In deciding on whether a proposed merger is anticompetitive, economists, lawyers and judges used to begin their analysis by asking a single question: what market are we worried about? New tools in the field of industrial organization have made it unnecessary to define "the market."
In the past, economists sought to measure market power with the Herfindahl-Hirschman Index, which is determined by adding the squares of the market shares of all firms involved. If the Herfindahl is low, there are many competitors and exercising market power should be hard; a high Herfindahl, on the other hand, was thought to warn of a concentrated market in which price rises are easier to sustain.
The Herfindahl's great virtue is its simplicity. But that virtue masks two shortcomings. First, there is often no clear way to define what market is at stake. In the current investigation of the proposed alliance between British Airways and American Airlines, for example, the carriers assert that the relevant market is travel between the United States and Europe (of which their combined share is modest). European Union officials, on the other hand, have focused on travel between the United States and Britain (of which their combined share is huge). Second, even when the scope of the market is clear, the relation between the Herfindahl and market power is not. America's soft-drink industry, to take one example, is noted for price competition although only two firms, Coca-Cola and PepsiCo, control three-quarters of sales.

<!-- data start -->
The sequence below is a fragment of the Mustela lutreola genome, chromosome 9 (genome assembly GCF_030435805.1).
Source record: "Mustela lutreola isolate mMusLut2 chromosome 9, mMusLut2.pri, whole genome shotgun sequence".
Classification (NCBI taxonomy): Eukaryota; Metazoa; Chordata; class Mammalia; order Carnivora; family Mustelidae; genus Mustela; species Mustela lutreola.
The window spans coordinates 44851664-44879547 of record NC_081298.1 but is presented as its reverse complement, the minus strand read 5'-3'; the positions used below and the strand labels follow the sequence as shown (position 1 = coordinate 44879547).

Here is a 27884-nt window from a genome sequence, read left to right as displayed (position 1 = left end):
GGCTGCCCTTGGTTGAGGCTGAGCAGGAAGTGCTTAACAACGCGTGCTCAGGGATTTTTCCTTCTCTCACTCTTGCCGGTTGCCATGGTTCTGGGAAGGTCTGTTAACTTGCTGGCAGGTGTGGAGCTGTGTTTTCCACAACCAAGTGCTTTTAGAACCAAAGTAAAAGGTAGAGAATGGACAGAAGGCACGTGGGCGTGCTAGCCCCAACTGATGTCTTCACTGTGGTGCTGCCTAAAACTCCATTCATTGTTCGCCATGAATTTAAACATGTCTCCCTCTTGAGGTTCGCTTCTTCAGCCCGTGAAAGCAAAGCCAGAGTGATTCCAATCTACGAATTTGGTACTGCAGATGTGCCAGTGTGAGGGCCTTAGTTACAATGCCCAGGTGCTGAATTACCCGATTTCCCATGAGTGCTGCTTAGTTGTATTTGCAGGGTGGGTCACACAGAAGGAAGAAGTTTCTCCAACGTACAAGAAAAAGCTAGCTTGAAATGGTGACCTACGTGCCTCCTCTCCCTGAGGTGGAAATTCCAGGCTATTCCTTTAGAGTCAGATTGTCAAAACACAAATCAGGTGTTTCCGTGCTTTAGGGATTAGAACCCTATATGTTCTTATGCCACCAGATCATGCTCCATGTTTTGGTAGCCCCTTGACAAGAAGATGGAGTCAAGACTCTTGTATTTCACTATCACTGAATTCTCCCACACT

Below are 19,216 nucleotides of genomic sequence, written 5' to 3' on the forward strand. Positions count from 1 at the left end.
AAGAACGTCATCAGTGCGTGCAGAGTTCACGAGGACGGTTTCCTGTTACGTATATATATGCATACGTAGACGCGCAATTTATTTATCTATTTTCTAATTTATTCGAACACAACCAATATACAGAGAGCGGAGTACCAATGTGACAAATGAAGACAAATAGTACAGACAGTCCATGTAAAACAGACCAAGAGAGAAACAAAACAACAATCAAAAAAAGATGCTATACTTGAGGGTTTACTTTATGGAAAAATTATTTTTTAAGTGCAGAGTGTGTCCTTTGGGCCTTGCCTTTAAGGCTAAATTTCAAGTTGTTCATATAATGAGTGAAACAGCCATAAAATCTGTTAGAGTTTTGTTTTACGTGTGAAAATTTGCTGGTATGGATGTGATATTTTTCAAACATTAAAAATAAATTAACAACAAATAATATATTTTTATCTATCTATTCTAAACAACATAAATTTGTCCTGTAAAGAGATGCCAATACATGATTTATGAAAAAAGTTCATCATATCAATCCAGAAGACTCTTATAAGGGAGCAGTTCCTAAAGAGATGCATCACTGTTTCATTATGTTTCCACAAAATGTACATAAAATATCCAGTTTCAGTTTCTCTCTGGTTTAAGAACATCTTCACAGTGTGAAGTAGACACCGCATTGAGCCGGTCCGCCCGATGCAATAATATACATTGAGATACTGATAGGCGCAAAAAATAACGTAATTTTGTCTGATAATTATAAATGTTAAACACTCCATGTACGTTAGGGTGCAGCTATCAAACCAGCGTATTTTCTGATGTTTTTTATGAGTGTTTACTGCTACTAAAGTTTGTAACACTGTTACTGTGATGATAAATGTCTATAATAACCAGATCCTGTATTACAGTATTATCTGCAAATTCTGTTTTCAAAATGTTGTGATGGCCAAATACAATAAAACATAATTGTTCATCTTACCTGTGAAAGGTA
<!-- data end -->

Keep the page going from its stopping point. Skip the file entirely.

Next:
Frustration with the Herfindahl's failings has led economists in a different direction. Instead of calculating market shares, they seek to gauge if an arrangement such as a merger will drive prices higher than they would be otherwise. This has become possible with the spread of two technologies during the past decade: desktop computers with extraordinary number-crunching power and the scanners used at retailers' check-outs.
These techniques were first applied in 1995, when Interstate Bakeries, America's third-largest wholesale baker, proposed to buy rival Continental Baking. Instead of arguing about whether the market for white bread is separate from the market for rye, the government obtained scanner data from a commercial-information company, providing weekly details about average prices and sales volumes for dozens of different breads in various cities.
Thousands of equations later, economists from the Department of Justice concluded that the price of Interstate's sliced white breads strongly affected sales of Continental's Wonder bread, and vice versa, but made little difference to sales of other white breads or other varieties, such as rye. Having shown that each company's brands were the main restraint on the other's prices, the authorities moved to block the merger. In the end Interstate met their objections by selling some of its brands and bakeries.
The empirical analysis went still further with last year's proposed merger of Staples and Office Depot, two chains of office-supply "superstores" in America. By traditional lights, the merger posed no problems, as thousands of retailers sell office supplies. But when economists hired by the Federal Trade Commission (FTC) scrutinized sales prices and quantities for every item sold by each chain, the computers spotted a pattern: Staples's prices were lower in cities where Office Depot also had a store than in cities where it had none. This was strong and unexpected evidence that the merger would allow Staples to raise prices. A court then blocked the merger.
Since this econometric approach can directly predict whether a merger will raise prices for consumers, there is no need to infer the price effect from looking at the degree of market concentration.
- Editor's note: Ideological considerations under different administrations might also affect how sympathetic the Federal government is towards merger applications in general.
- The Economist. "The Trustbusters' New Tools," 5/2/1998.